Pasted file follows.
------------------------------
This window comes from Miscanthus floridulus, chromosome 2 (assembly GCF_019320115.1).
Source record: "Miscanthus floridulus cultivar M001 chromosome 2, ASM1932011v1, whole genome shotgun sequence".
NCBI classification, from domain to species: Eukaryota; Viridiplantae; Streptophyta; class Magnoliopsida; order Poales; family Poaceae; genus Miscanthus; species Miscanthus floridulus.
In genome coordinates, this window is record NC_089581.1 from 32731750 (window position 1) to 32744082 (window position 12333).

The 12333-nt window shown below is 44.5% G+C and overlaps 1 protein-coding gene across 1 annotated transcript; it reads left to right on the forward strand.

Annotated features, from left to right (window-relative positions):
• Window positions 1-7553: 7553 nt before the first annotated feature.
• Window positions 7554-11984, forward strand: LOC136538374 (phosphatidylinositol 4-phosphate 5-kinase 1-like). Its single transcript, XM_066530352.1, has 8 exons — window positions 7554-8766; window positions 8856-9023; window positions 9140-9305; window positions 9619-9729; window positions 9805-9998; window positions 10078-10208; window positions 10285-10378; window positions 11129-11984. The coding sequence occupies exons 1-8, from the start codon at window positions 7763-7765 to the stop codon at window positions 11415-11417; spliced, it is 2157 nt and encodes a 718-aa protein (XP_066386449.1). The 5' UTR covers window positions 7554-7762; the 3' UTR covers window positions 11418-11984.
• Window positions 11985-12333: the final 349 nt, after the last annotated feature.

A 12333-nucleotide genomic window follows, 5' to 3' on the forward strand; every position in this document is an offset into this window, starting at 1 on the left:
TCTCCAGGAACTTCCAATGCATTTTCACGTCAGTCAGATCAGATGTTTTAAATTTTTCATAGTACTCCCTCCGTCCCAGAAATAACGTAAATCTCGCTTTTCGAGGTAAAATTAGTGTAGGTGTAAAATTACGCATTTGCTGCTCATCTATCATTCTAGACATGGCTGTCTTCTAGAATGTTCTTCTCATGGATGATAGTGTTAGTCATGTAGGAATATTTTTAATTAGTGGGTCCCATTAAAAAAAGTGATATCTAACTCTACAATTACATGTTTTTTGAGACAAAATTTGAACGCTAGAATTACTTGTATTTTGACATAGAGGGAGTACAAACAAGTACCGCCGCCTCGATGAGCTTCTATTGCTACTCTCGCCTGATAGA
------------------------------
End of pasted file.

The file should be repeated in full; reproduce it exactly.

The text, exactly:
This window comes from Miscanthus floridulus, chromosome 2 (assembly GCF_019320115.1).
Source record: "Miscanthus floridulus cultivar M001 chromosome 2, ASM1932011v1, whole genome shotgun sequence".
NCBI classification, from domain to species: Eukaryota; Viridiplantae; Streptophyta; class Magnoliopsida; order Poales; family Poaceae; genus Miscanthus; species Miscanthus floridulus.
In genome coordinates, this window is record NC_089581.1 from 32731750 (window position 1) to 32744082 (window position 12333).

The 12333-nt window shown below is 44.5% G+C and overlaps 1 protein-coding gene across 1 annotated transcript; it reads left to right on the forward strand.

Annotated features, from left to right (window-relative positions):
• Window positions 1-7553: 7553 nt before the first annotated feature.
• Window positions 7554-11984, forward strand: LOC136538374 (phosphatidylinositol 4-phosphate 5-kinase 1-like). Its single transcript, XM_066530352.1, has 8 exons — window positions 7554-8766; window positions 8856-9023; window positions 9140-9305; window positions 9619-9729; window positions 9805-9998; window positions 10078-10208; window positions 10285-10378; window positions 11129-11984. The coding sequence occupies exons 1-8, from the start codon at window positions 7763-7765 to the stop codon at window positions 11415-11417; spliced, it is 2157 nt and encodes a 718-aa protein (XP_066386449.1). The 5' UTR covers window positions 7554-7762; the 3' UTR covers window positions 11418-11984.
• Window positions 11985-12333: the final 349 nt, after the last annotated feature.

A 12333-nucleotide genomic window follows, 5' to 3' on the forward strand; every position in this document is an offset into this window, starting at 1 on the left:
TCTCCAGGAACTTCCAATGCATTTTCACGTCAGTCAGATCAGATGTTTTAAATTTTTCATAGTACTCCCTCCGTCCCAGAAATAACGTAAATCTCGCTTTTCGAGGTAAAATTAGTGTAGGTGTAAAATTACGCATTTGCTGCTCATCTATCATTCTAGACATGGCTGTCTTCTAGAATGTTCTTCTCATGGATGATAGTGTTAGTCATGTAGGAATATTTTTAATTAGTGGGTCCCATTAAAAAAAGTGATATCTAACTCTACAATTACATGTTTTTTGAGACAAAATTTGAACGCTAGAATTACTTGTATTTTGACATAGAGGGAGTACAAACAAGTACCGCCGCCTCGATGAGCTTCTATTGCTACTCTCGCCTGATAGA